A: Always start with the soil: healthy soils, healthy water infiltration, air circulation, nutrient flow. Add microbes, organic material, and minerals as needed for the plants you intend to grow. If you’re watering plants that are never going to be healthy, you’re wasting water.
Collect rainwater on site and use it for landscaping — from simple swales/grading to sophisticated collection, storage and distribution systems.
Match your plantings to the environment you’re in:
In Southern California, that means using plants that are adapted to seasonal winter rain and extended periods of drought — natives and other drought-tolerant species.
In Portland, that means using plants that are adapted to year-round rainfall.
Mulch to conserve water, regulate soil temperature and prevent weeds (weeds suck up water intended for landscape plants). Plant for 100 percent ground coverage at maturity (roots stay shaded by plant’s own foliage, reducing soil temp and water demand).
Use fewer plants — areas mulched with wood chips, gravel, pebbles, stone and boulders don’t require irrigation.
Recirculate the water in your water element.
Do whatever you can to reduce evaporation (for example, cover the water reservoir/pond, minimize surface area of open water, fewer waterfalls/splashing) and water loss (water splashing outside of or leaking from the water element).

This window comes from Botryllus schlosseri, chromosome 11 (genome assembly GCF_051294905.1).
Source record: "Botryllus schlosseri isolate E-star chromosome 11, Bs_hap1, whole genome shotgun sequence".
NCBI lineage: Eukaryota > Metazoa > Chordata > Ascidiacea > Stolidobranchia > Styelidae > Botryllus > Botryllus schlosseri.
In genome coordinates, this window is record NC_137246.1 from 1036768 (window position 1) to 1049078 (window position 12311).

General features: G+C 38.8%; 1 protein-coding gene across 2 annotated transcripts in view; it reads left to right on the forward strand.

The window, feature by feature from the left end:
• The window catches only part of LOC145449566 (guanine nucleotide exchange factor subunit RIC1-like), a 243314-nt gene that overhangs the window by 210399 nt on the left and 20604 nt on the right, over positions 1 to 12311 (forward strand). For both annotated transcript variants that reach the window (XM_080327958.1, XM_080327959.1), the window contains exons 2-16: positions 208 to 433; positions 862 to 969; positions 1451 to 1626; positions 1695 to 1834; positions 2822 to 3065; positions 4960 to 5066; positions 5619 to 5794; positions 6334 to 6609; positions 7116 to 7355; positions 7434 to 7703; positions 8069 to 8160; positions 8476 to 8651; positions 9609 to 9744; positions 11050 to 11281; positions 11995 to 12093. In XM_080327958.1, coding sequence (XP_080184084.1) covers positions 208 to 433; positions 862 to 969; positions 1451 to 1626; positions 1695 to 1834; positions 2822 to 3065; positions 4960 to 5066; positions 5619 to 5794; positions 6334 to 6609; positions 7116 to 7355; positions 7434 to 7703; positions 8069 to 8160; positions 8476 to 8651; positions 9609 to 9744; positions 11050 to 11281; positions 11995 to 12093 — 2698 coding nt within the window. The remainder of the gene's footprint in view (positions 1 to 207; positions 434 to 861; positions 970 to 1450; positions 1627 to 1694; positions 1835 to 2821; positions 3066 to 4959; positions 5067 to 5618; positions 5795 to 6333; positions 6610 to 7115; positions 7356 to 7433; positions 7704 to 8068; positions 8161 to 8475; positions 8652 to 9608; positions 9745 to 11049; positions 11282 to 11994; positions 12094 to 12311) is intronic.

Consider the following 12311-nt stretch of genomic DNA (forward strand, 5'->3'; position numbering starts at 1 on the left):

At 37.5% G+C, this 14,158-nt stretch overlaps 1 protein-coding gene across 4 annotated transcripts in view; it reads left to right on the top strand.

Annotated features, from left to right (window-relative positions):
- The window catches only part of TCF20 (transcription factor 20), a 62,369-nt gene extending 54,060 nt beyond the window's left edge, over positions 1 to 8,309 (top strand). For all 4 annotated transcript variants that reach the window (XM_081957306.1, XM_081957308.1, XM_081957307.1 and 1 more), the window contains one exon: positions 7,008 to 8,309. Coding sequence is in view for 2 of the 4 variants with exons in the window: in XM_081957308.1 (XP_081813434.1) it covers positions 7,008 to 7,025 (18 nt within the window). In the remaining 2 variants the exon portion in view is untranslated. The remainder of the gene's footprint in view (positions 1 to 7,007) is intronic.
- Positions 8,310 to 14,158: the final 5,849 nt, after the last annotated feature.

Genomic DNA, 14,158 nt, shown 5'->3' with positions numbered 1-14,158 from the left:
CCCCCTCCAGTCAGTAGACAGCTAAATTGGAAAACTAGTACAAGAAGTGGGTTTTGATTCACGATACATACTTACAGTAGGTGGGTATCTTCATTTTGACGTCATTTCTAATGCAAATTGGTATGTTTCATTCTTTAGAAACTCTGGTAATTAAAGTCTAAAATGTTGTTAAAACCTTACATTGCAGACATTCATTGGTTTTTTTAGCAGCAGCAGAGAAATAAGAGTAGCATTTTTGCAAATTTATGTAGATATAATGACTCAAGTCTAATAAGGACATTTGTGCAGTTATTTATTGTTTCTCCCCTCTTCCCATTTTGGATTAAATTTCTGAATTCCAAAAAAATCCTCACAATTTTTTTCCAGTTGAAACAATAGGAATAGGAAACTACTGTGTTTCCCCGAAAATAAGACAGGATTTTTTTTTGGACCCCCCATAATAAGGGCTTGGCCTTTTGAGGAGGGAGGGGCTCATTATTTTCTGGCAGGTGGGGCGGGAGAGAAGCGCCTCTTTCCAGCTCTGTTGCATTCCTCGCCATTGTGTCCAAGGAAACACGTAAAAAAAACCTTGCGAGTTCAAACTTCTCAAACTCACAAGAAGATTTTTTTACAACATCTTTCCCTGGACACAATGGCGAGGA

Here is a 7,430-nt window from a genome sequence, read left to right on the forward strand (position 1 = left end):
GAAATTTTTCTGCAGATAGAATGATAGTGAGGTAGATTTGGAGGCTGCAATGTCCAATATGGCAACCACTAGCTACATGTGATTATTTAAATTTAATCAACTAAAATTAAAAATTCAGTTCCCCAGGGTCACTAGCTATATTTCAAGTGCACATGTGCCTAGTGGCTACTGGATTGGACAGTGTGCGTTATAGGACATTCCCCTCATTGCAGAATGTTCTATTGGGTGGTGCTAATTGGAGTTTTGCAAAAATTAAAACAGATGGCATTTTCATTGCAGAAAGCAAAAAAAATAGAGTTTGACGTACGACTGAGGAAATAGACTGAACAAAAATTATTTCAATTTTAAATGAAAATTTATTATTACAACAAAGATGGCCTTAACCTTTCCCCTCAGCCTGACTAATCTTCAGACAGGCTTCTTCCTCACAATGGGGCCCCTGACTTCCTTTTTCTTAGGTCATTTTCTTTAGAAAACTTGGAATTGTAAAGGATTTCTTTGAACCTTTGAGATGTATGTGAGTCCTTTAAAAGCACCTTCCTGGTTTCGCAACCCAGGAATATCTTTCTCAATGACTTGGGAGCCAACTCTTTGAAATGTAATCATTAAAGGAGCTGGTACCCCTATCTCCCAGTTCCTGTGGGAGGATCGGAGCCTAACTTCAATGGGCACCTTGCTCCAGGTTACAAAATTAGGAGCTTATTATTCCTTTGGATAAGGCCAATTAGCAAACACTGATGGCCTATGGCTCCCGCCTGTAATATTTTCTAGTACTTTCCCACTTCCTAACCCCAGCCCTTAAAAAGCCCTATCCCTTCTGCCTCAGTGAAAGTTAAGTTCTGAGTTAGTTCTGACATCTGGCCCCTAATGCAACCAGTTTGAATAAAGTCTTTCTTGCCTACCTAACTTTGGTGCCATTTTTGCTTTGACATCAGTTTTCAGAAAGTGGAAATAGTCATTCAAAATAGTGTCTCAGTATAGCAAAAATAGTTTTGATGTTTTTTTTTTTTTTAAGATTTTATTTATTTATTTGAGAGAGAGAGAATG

Do anything you can to reduce evapotranpiration. For example, if there is a lot of wind, shelter plants with a windbreak or pick plants that are tough/sclerotic.
Irrigate in a way that encourages deep rooting (deep, infrequent watering vs. shallow, frequent watering). Deeply rooted plants pull water from deeper, typically moister, soil layers.
Use drip where possible. Use efficient heads where sprinklers are needed.
Design so that water lands where it’s wanted, not on sidewalks or hardscape.
Application rate: never allow runoff of irrigation water. On a hill, this means drip application or multiple short watering cycles to allow for percolation.
Use “Smart” irrigation timers (tied to real-time weather data by satellite).
Irrigate when evaporation rates are low (early mornings are best in warm climates).
Being water wise reduces water use, water bills, maintenance, and the environmental footprint; and it is simpatico with natural surroundings.
Margie Grace, founder and one of the principals of the award-winning Santa Barbara-based firm Grace Design Associates, Inc., Santa Barbara, Calif., is a landscape designer and a licensed landscape contractor. She holds a Bachelor of Arts degree in biology with a minor in geology, awarded in 1981 from the University of California at Santa Cruz. She has also studied landscape design and illustration extensively at the University of California at Los Angeles.